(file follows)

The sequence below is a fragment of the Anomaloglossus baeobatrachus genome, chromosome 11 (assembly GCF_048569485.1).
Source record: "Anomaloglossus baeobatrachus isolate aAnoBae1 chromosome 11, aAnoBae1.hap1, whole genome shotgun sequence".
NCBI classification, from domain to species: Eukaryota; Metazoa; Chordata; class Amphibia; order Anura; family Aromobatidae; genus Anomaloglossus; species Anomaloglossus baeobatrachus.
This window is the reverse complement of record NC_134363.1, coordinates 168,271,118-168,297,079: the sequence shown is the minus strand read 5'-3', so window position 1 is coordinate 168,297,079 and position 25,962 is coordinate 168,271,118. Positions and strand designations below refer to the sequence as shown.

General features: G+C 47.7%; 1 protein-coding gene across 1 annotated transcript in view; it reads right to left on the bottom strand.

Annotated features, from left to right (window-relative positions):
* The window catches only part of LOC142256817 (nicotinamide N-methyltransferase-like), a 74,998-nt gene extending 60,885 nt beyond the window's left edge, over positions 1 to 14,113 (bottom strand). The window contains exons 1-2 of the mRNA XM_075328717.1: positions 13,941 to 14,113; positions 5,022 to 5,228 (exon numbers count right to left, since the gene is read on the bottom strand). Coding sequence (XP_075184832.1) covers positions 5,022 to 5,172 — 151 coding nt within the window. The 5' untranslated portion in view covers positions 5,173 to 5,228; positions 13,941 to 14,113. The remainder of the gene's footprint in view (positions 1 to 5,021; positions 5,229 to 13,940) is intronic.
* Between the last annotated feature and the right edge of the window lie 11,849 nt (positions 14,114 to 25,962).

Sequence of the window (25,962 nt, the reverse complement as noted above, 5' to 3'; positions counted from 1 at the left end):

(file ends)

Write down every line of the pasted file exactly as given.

The sequence below is a fragment of the Anomaloglossus baeobatrachus genome, chromosome 11 (assembly GCF_048569485.1).
Source record: "Anomaloglossus baeobatrachus isolate aAnoBae1 chromosome 11, aAnoBae1.hap1, whole genome shotgun sequence".
NCBI classification, from domain to species: Eukaryota; Metazoa; Chordata; class Amphibia; order Anura; family Aromobatidae; genus Anomaloglossus; species Anomaloglossus baeobatrachus.
This window is the reverse complement of record NC_134363.1, coordinates 168,271,118-168,297,079: the sequence shown is the minus strand read 5'-3', so window position 1 is coordinate 168,297,079 and position 25,962 is coordinate 168,271,118. Positions and strand designations below refer to the sequence as shown.

General features: G+C 47.7%; 1 protein-coding gene across 1 annotated transcript in view; it reads right to left on the bottom strand.

Annotated features, from left to right (window-relative positions):
* The window catches only part of LOC142256817 (nicotinamide N-methyltransferase-like), a 74,998-nt gene extending 60,885 nt beyond the window's left edge, over positions 1 to 14,113 (bottom strand). The window contains exons 1-2 of the mRNA XM_075328717.1: positions 13,941 to 14,113; positions 5,022 to 5,228 (exon numbers count right to left, since the gene is read on the bottom strand). Coding sequence (XP_075184832.1) covers positions 5,022 to 5,172 — 151 coding nt within the window. The 5' untranslated portion in view covers positions 5,173 to 5,228; positions 13,941 to 14,113. The remainder of the gene's footprint in view (positions 1 to 5,021; positions 5,229 to 13,940) is intronic.
* Between the last annotated feature and the right edge of the window lie 11,849 nt (positions 14,114 to 25,962).

Sequence of the window (25,962 nt, the reverse complement as noted above, 5' to 3'; positions counted from 1 at the left end):